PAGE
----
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22 : 04 : 21

The Design Museum uses groceries to spotlight creativity, a public pavilion for collective healing and Chinese women buy homes at a higher rate than men.

This supermarket sells creativity as a daily essential

The Design Museum in collaboration with Camille Walala and Bombay Sapphire, London
The Design Museum in collaboration with Camille Walala and Bombay Sapphire, London
The Design Museum in collaboration with Camille Walala and Bombay Sapphire, London

London – The Design Museum has opened an artist-led supermarket to address the importance of creativity in our daily lives.

Seizing on the fact that non-essential retail has re-opened in the UK, the pop-up Supermarket promotes the message that creativity should be as accessible to the public as groceries. Created in collaboration with artist Camille Walala and gin brand Bombay Sapphire, the colourful store features repackaged ‘essentials’ such as tea, coffee, bread and toilet paper, each featuring limited-edition label artworks designed by a group of emerging artists.

‘Our high streets, museums and galleries have been hit hard by the pandemic; this is an opportunity to get people back to enjoying our cultural institutions safely and creatively,’ says Tim Marlow, director and CEO of The Design Museum. Proceeds from the supermarket's sales will go to the museum’s Emerging Designer Access Fund – a scheme that enables burgeoning design talent to access its events and exhibitions free of charge.

This installation is an example of how an institution affected by the pandemic can take cues from – or playfully subvert – other sectors. For more, explore LS:N Global’s Inter-covid Roadmap.

Illuminated inflatables invite the public to breathe

Breathing Pavilion by Ekene Ijeoma, Brooklyn Breathing Pavilion by Ekene Ijeoma, Brooklyn
Breathing Pavilion by Ekene Ijeoma, Brooklyn Breathing Pavilion by Ekene Ijeoma, Brooklyn

Brooklyn – In light of the past 12 months, artist Ekene Ijeoma is encouraging the public to engage in a meditative experience as a form of collective healing.

Through his Breathing Pavilion installation Ijeoma invites members of the public to pause and breathe along with the pulsating lights of illuminated inflatables. The artwork is formed as a 30-feet circle of 20 columns, acting as an immersive sanctuary for reflection and reprieve. Its motive to encourage more mindful breathing is a response to the pressure and trauma of both the global pandemic and continued systemic racial injustices.

‘Between the ongoing struggles in the racial and political movements in the US and the Covid-19 pandemic, it can be difficult to find the time and space to breathe deeply and rest well,’ says Ijeoma. ‘Until then… this pavilion is here to invite the public to breathe into the change within each of us, in synch with one another.’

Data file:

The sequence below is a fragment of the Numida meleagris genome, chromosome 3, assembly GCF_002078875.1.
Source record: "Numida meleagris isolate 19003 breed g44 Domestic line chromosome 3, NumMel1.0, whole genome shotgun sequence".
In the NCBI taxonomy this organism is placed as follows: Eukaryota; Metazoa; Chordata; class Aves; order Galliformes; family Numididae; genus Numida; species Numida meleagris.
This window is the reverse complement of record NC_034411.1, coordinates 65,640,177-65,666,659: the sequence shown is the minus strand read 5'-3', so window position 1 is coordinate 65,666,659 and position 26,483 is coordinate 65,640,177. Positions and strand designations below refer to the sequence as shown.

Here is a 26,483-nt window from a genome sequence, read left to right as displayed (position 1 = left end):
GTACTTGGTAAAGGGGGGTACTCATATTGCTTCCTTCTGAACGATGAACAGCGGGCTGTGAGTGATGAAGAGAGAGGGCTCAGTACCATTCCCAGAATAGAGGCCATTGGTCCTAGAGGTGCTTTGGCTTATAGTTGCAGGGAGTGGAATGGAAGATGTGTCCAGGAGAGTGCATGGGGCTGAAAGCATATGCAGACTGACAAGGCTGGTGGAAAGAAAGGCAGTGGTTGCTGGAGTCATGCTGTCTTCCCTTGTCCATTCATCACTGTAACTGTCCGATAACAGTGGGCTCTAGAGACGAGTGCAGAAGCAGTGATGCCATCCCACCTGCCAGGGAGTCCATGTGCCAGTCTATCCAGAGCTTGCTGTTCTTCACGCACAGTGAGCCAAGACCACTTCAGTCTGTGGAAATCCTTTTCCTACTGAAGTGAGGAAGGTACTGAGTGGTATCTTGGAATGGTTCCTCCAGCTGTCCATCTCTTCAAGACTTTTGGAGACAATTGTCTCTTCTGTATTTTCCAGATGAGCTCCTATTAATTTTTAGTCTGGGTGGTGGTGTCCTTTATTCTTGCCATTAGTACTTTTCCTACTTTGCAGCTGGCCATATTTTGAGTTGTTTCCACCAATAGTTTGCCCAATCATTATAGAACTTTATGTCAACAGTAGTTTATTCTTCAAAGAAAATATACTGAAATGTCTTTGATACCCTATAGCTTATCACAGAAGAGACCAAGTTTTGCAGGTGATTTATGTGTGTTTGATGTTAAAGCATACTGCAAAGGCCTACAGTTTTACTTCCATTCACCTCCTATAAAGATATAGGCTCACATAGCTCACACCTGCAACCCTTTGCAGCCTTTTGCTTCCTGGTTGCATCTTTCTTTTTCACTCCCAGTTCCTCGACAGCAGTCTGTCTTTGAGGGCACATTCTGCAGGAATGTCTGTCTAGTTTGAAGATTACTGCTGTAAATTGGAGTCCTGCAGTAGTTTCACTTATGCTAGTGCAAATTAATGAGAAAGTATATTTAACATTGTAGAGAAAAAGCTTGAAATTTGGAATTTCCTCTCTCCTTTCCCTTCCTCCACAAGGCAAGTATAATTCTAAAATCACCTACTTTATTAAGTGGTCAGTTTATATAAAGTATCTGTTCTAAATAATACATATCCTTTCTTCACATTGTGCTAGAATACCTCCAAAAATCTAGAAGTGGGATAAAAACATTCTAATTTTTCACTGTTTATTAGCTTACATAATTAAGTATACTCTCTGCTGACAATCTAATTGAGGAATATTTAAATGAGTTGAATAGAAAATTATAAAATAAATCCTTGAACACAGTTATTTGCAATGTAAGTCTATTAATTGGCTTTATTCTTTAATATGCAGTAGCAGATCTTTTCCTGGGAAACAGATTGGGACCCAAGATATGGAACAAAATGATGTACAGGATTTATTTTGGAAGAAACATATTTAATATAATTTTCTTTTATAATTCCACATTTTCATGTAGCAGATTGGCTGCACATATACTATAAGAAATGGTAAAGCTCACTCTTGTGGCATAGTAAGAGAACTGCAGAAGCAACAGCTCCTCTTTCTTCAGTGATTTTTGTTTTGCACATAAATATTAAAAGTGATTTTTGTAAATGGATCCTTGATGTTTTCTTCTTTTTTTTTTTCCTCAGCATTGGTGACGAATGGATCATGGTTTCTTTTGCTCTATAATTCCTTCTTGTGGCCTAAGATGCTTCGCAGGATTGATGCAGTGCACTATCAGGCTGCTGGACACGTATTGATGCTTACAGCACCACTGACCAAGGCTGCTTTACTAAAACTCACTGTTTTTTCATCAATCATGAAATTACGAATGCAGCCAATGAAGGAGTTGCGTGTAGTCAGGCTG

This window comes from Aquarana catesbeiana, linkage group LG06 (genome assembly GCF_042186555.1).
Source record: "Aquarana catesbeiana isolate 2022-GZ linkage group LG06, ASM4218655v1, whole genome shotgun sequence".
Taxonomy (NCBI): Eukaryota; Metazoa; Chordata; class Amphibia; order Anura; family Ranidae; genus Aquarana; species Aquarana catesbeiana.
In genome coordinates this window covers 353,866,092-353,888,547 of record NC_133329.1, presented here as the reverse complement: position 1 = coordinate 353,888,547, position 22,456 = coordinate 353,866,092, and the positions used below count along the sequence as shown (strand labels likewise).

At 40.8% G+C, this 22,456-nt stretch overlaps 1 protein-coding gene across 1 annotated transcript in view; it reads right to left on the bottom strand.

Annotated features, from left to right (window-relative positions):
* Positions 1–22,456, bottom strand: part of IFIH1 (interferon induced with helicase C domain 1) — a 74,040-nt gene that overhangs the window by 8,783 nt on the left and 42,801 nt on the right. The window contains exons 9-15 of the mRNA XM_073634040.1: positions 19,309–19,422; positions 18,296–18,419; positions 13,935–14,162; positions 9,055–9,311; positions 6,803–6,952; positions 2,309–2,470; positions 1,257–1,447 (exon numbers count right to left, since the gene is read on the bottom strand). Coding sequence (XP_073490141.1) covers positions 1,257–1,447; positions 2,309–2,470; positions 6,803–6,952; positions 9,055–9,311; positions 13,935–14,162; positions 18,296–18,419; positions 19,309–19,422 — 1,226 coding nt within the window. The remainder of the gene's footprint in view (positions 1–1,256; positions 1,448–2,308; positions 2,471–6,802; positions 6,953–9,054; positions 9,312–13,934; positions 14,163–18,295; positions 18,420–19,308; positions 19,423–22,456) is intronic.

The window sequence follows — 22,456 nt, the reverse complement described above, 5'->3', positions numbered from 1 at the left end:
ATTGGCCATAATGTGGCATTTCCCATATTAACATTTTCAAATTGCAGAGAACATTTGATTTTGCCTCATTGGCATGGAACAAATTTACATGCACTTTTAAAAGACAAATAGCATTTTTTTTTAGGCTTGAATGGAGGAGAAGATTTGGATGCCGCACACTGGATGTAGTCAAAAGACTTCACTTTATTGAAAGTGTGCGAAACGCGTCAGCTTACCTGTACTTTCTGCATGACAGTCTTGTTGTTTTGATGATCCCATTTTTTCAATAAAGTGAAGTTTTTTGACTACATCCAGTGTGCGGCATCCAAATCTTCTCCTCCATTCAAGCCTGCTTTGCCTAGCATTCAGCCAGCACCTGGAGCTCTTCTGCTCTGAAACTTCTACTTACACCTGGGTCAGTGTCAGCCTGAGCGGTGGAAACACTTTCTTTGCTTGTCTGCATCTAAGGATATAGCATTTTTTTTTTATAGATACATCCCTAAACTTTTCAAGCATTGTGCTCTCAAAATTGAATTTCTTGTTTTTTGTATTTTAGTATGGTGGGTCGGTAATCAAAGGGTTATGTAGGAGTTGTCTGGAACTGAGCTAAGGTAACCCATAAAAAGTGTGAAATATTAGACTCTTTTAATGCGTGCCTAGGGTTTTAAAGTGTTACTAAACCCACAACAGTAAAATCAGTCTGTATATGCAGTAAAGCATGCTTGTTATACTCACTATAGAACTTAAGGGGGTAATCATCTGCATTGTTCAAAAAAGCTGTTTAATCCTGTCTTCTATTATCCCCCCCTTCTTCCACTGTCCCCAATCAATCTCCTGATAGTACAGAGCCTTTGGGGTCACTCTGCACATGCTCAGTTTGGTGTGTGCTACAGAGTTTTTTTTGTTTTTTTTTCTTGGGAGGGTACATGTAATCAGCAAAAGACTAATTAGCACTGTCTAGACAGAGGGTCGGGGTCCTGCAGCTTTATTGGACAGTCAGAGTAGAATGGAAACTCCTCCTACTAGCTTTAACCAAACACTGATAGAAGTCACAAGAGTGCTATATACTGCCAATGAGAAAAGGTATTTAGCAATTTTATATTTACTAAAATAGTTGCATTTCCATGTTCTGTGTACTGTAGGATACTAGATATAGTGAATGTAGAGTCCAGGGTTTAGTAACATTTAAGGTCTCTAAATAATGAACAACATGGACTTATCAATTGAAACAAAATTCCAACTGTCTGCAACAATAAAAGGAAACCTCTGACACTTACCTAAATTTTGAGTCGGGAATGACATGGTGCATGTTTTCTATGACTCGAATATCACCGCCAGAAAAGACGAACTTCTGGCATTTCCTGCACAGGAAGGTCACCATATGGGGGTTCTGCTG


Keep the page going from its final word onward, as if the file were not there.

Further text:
As we explore in the Urban Wellness Market, citizens are re-appraising wellness and demanding healthier civic spaces.

Aero lets luxurians safely take flight again

US – Aero is a luxury semi-private jet service offering a safe and exclusive form of travel in the inter-Covid period.

The company, launched by the co-founder of Uber, offers a single route between Los Angeles and Aspen, and operates in keeping with travel restrictions. Available to book for £900 ($1,250, €1,040) per flight, each Aero trip includes a kerbside greeting, a white-glove luggage service and private transfers complete with refreshments. This elevated experience also extends to the airport, with passengers arriving at a private terminal just 30 minutes before departure. To maintain health and safety standards, guests are required to take a pre-flight Covid-19 test and sit socially distanced on board.

Uma Subramanian, CEO of Aero, says: ‘We want guests to start enjoying their vacation experience even before they get on the plane, from the private lounge to the bespoke-designed plane.’

While the travel sector remains largely grounded, services like Aero are catering for the desire for Anti-social Sanctuaries, which allow affluent consumers to enjoy private, pandemic-safe excursions.

Aero, US

Stat: Home-buying in China rises among women

Xiong'an New City by Guallart Architects, China Xiong'an New City by Guallart Architects, China

Women in China are buying homes at a higher rate than their male counterparts, finds a study by the Shell Research Institute.

Its annual report shows that Chinese women accounted for 47% of home purchases in 30 key cities in 2020. By comparison, in 2016 only 14% of women in urban areas owned homes under their names. This shift is particularly apparent among younger consumers, with women aged under 24 and those aged 25–29 representing the largest contributors to China's property market.

The research also shows that women over 50 remain the most likely home-buyers in China, owing to wealth they have accumulated during their lifetimes. Meanwhile, the process of home-buying is also evolving among couples in China – today, 60% of women say they have played a key role in a purchase.

These findings reflect the growing wealth of women in the region as younger Chinese consumers reject traditional norms of marriage and property ownership.

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